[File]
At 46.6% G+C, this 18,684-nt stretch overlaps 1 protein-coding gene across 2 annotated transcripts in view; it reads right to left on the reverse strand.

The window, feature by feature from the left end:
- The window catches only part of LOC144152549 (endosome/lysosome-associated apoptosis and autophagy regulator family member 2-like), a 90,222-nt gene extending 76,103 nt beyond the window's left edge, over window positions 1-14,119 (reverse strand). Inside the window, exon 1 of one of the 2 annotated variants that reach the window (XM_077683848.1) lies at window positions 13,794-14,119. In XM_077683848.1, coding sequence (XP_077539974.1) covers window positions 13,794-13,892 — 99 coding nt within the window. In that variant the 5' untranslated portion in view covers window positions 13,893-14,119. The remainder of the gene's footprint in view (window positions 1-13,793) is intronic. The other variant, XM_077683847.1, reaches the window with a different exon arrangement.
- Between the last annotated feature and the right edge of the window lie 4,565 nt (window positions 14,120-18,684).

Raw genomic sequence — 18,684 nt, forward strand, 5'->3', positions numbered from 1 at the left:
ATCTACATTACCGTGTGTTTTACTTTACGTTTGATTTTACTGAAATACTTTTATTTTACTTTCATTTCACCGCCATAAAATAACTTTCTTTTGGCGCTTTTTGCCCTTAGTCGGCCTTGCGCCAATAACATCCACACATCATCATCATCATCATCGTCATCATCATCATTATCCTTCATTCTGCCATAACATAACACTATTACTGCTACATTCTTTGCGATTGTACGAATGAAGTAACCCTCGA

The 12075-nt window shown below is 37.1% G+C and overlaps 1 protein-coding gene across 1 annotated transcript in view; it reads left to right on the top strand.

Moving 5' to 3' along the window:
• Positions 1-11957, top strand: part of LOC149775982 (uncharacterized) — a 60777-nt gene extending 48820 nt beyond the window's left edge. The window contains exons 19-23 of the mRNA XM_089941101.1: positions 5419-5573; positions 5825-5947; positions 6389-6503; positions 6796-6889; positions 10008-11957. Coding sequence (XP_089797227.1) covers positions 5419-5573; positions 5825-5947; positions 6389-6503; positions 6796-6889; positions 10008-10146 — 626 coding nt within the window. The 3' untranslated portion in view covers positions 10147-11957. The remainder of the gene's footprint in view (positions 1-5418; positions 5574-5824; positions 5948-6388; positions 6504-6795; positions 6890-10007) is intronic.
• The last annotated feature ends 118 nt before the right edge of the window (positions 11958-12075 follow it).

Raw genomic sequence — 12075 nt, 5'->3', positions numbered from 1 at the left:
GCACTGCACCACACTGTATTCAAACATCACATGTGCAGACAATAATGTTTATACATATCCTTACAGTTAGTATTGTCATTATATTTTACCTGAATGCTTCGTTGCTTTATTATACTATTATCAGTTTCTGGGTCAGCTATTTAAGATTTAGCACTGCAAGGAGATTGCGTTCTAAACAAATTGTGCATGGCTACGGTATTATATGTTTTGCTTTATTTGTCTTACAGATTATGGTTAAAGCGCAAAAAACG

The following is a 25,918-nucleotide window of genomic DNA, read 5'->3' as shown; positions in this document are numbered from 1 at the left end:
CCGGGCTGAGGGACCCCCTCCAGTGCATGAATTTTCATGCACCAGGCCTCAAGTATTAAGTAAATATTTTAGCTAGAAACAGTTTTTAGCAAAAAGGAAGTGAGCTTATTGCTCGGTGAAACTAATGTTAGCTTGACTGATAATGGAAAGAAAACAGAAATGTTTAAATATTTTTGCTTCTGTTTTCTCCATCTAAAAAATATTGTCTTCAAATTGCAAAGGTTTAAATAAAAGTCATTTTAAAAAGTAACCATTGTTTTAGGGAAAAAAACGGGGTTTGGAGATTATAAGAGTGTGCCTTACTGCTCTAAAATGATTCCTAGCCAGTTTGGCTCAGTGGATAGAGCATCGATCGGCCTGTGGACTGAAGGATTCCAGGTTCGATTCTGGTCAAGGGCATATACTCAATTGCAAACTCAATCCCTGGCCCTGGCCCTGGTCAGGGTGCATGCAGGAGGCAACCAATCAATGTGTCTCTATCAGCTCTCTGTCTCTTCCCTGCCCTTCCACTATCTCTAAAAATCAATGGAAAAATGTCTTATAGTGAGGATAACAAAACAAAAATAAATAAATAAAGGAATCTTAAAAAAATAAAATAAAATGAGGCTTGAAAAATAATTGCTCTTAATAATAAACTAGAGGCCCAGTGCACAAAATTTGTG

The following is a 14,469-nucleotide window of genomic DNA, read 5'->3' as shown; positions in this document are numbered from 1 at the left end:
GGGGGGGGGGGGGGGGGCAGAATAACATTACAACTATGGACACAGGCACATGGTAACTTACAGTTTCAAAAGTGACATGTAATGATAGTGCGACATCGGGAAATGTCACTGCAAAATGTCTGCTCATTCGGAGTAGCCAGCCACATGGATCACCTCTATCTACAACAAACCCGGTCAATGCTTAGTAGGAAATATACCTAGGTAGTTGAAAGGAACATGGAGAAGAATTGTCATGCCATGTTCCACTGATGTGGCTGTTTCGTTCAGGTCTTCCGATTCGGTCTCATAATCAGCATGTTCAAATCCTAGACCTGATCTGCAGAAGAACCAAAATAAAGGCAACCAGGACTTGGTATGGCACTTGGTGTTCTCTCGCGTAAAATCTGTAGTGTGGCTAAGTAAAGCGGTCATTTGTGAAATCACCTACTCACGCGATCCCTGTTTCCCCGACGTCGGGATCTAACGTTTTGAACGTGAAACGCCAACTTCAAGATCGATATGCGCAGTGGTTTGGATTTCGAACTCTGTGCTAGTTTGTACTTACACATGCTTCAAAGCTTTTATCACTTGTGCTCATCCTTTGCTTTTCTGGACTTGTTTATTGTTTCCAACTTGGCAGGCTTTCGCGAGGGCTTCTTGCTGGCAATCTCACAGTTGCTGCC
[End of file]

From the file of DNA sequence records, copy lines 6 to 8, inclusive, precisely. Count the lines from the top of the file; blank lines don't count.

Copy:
ATCTACATTACCGTGTGTTTTACTTTACGTTTGATTTTACTGAAATACTTTTATTTTACTTTCATTTCACCGCCATAAAATAACTTTCTTTTGGCGCTTTTTGCCCTTAGTCGGCCTTGCGCCAATAACATCCACACATCATCATCATCATCATCGTCATCATCATCATTATCCTTCATTCTGCCATAACATAACACTATTACTGCTACATTCTTTGCGATTGTACGAATGAAGTAACCCTCGA

The 12075-nt window shown below is 37.1% G+C and overlaps 1 protein-coding gene across 1 annotated transcript in view; it reads left to right on the top strand.

Moving 5' to 3' along the window: